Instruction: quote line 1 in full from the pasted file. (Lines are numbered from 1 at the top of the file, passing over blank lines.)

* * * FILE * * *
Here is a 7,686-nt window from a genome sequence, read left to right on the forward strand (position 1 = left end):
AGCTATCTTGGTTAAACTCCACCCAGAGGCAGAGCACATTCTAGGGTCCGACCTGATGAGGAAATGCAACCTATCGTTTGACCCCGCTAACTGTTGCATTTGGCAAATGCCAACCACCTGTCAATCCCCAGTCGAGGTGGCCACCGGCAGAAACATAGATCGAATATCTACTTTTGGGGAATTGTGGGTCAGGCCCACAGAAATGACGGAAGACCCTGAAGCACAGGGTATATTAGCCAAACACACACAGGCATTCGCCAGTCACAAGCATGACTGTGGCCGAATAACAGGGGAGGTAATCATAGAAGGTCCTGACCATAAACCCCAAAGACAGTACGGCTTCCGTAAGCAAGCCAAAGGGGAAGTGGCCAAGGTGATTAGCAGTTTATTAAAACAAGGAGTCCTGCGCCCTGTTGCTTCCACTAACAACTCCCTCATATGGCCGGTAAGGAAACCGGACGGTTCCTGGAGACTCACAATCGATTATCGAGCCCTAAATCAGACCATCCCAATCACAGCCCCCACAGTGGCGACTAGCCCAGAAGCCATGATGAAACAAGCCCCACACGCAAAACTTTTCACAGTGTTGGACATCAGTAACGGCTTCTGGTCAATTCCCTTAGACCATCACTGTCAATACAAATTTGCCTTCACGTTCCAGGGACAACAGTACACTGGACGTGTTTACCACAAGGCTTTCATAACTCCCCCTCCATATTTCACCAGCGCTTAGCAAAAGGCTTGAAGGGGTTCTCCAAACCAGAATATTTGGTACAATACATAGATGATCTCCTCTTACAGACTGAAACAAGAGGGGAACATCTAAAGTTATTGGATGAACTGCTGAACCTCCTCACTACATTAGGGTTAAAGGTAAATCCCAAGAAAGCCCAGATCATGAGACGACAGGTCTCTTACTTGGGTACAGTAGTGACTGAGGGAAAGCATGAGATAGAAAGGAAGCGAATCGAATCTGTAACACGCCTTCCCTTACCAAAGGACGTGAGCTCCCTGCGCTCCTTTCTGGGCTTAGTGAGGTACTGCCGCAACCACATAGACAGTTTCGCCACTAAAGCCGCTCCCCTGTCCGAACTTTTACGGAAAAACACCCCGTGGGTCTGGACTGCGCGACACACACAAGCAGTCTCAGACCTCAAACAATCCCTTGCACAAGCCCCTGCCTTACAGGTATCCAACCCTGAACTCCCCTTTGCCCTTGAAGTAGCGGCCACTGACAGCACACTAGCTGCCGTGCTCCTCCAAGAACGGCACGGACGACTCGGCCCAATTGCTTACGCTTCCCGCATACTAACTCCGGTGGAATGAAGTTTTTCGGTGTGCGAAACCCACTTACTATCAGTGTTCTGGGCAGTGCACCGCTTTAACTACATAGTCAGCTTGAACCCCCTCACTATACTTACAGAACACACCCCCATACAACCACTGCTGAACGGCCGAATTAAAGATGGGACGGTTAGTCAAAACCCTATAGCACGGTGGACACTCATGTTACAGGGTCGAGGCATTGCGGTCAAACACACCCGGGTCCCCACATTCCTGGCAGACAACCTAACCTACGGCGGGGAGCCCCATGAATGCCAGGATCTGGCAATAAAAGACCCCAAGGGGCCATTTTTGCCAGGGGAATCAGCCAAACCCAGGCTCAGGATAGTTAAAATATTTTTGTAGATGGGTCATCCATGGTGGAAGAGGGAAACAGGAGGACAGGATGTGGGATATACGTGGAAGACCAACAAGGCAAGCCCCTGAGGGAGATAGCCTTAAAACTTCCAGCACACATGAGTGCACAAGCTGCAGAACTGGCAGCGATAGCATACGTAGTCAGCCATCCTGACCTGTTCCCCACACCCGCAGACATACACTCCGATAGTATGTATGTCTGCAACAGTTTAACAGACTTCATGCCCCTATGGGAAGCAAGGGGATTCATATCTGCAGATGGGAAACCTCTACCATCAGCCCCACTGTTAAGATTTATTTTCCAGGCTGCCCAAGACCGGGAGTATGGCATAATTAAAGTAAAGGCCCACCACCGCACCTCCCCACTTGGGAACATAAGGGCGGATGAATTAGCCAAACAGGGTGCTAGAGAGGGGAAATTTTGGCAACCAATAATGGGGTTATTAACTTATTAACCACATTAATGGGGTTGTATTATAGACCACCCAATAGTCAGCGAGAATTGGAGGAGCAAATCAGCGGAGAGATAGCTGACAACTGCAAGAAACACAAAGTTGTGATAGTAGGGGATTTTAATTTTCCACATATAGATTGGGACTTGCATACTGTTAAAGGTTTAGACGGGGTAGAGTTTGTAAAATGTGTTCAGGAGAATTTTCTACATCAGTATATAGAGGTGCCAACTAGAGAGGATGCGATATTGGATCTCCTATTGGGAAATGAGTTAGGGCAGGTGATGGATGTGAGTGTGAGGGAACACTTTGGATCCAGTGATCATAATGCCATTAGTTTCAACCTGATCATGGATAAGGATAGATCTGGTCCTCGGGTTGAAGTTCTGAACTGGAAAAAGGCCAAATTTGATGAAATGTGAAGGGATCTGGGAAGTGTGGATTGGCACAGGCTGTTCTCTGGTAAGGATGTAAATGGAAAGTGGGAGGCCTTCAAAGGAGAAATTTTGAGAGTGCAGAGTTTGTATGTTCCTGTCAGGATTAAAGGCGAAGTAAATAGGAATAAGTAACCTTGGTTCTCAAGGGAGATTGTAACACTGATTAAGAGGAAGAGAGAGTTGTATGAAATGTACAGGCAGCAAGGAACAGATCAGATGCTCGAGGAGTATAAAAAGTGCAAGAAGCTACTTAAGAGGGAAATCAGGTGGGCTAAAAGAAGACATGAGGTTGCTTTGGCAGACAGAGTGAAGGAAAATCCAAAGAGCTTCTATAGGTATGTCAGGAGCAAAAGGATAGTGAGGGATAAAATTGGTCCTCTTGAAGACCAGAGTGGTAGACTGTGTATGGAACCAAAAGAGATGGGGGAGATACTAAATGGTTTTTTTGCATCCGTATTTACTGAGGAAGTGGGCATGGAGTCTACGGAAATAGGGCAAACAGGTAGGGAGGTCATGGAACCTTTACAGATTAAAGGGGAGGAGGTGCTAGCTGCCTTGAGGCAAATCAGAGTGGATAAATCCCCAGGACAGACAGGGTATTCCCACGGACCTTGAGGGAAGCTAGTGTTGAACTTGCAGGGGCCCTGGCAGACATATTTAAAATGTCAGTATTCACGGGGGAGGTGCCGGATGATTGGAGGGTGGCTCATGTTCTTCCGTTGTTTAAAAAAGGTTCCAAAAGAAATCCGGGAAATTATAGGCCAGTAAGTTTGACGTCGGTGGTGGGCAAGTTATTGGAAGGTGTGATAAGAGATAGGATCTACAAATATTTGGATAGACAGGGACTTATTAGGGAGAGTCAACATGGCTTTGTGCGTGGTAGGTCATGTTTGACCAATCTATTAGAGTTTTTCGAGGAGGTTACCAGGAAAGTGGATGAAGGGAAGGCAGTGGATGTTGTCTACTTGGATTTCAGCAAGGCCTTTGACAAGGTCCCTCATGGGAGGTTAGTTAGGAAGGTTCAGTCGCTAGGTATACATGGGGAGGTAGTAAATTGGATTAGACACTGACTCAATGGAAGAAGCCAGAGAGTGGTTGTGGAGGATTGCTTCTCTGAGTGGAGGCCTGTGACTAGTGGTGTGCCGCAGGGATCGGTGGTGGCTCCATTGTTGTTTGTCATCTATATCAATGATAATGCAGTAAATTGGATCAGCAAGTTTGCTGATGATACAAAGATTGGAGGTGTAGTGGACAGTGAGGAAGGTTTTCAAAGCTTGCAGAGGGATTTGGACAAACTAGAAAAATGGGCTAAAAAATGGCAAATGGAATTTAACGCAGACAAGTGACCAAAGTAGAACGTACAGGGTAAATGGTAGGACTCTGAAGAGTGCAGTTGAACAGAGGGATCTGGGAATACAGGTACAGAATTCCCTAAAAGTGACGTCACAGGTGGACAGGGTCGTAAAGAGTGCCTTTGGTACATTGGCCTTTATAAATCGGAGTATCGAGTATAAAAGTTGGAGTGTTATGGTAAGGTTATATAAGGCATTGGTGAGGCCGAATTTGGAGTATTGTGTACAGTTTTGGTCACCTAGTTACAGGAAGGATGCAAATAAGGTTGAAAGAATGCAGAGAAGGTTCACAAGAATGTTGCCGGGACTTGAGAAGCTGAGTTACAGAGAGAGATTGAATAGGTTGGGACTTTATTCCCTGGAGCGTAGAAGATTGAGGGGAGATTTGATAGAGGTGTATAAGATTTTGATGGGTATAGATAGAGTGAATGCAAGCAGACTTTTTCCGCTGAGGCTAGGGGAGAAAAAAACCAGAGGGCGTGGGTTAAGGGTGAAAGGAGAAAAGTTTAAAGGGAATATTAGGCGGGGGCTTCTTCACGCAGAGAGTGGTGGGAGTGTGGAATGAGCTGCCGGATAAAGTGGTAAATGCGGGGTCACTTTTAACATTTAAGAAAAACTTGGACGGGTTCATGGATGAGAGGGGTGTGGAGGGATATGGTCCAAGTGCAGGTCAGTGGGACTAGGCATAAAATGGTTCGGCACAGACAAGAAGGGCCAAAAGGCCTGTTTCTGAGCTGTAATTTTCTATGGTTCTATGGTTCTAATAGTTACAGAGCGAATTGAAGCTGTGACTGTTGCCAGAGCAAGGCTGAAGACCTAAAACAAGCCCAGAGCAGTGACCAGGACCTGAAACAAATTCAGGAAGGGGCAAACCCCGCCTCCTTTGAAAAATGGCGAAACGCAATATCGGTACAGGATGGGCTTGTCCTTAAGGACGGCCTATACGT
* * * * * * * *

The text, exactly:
Here is a 7,686-nt window from a genome sequence, read left to right on the forward strand (position 1 = left end):